While gaming environments may provide experiential learning spaces, they do not necessarily provide students with scope for reflection and application of their learned knowledge and skills to the real world. Activities such as debriefing and structured reflection are essential to ensure appropriate mastery of specified learning outcomes, and these activities can be structured outside the virtual world.
Targetware develop a range of flight simulators for both Mac and PC, which you can download and find more about from their wiki. There are a range of classroom activities you can devise following a quick scramble and dropping some bad guys into the drink. Google, of course has a flight simulator - mashing up Google Maps, so rather than looking at maps – how about creating an air race, or a recon mission game?
Looking for something fast and simple or have younger kids – try Matica, a flash-game that will allow little kids to navigate a plan around a race track – and then use the game editor to make a better track. (My 3 year old loved it). The game you choose may not be ‘the’ best graphics and AI, however look for games that are mod-able; and has a community interested in developing a simulation based activities rather than arcade-style shoot them up. This again is an opportunity to draw students into a comparison; commercial verses community development etc., or explore related concepts such as mathematics.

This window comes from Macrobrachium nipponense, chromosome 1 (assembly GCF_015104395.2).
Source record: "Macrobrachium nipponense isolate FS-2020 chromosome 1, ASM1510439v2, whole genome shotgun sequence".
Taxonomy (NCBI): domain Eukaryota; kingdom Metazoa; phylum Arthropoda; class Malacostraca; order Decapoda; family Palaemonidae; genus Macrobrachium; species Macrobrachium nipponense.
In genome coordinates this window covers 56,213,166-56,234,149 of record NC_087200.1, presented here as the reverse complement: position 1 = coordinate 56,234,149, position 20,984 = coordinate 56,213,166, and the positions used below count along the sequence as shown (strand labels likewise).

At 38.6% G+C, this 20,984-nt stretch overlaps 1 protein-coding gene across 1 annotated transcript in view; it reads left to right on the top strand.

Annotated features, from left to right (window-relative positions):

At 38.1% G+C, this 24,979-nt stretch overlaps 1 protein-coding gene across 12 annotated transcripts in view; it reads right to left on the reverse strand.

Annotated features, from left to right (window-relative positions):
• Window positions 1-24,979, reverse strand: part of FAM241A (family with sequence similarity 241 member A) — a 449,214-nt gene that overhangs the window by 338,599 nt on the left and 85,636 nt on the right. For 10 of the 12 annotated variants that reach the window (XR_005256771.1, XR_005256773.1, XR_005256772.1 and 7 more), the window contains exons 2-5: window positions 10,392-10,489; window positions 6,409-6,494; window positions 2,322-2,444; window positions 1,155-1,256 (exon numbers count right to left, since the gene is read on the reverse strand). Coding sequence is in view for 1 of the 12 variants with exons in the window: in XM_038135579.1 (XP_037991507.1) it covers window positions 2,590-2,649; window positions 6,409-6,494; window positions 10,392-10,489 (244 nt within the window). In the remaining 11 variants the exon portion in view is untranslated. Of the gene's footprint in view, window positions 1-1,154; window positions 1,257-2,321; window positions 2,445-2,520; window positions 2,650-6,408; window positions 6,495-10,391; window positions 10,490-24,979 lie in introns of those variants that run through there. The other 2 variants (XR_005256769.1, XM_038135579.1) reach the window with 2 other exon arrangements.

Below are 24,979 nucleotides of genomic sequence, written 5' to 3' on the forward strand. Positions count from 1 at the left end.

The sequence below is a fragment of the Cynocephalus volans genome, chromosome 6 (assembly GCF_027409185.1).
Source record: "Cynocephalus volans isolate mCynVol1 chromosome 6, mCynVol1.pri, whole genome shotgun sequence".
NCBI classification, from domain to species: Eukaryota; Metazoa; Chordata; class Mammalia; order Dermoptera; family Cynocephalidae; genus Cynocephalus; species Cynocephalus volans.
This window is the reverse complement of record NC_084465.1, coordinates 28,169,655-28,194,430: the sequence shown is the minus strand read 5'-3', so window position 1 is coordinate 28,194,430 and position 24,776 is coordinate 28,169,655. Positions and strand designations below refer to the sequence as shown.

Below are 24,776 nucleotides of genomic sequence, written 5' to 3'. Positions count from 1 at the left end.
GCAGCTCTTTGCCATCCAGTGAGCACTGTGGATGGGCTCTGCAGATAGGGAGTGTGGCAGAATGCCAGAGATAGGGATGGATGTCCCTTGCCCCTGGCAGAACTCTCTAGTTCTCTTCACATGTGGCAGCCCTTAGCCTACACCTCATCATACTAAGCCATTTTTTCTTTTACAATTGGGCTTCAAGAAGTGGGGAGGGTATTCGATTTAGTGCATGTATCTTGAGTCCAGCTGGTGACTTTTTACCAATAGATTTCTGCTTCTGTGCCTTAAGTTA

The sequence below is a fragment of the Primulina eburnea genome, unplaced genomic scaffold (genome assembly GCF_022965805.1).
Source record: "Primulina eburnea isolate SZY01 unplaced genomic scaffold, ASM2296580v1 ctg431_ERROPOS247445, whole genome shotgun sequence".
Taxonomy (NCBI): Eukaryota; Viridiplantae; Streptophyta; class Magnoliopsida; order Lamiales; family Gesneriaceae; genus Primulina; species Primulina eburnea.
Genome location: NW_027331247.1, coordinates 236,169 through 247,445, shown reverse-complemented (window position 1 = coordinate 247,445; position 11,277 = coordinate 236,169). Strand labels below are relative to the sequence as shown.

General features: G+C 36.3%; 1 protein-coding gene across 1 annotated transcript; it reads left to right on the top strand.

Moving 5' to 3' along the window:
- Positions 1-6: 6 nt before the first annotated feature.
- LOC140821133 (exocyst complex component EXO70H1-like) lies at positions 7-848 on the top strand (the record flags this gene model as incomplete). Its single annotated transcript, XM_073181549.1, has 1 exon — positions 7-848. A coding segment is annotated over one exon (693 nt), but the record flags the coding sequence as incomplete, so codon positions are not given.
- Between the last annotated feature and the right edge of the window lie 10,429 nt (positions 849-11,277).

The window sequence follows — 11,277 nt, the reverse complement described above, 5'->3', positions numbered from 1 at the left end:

A flight sim can be used as the backdrop to driving questions such as “Do pilots make better leaders“. And when I say ‘pilot’, the distance between between real and virtual is shrinking. Virtual pilots from around the world will have the opportunity to compete, using Flight Simulator X, to win a spot on a TV reality show code-named “American Topgun Challenge” – acording to internet radio station Blue Sky (a Flight Similator orientated radio station)
Simulators are great ways to engage students and lead them to deeper and wider interest. There are plenty of opportunities to make a wide range of products based on outcomes – but also to allow students to be engaged in something playful.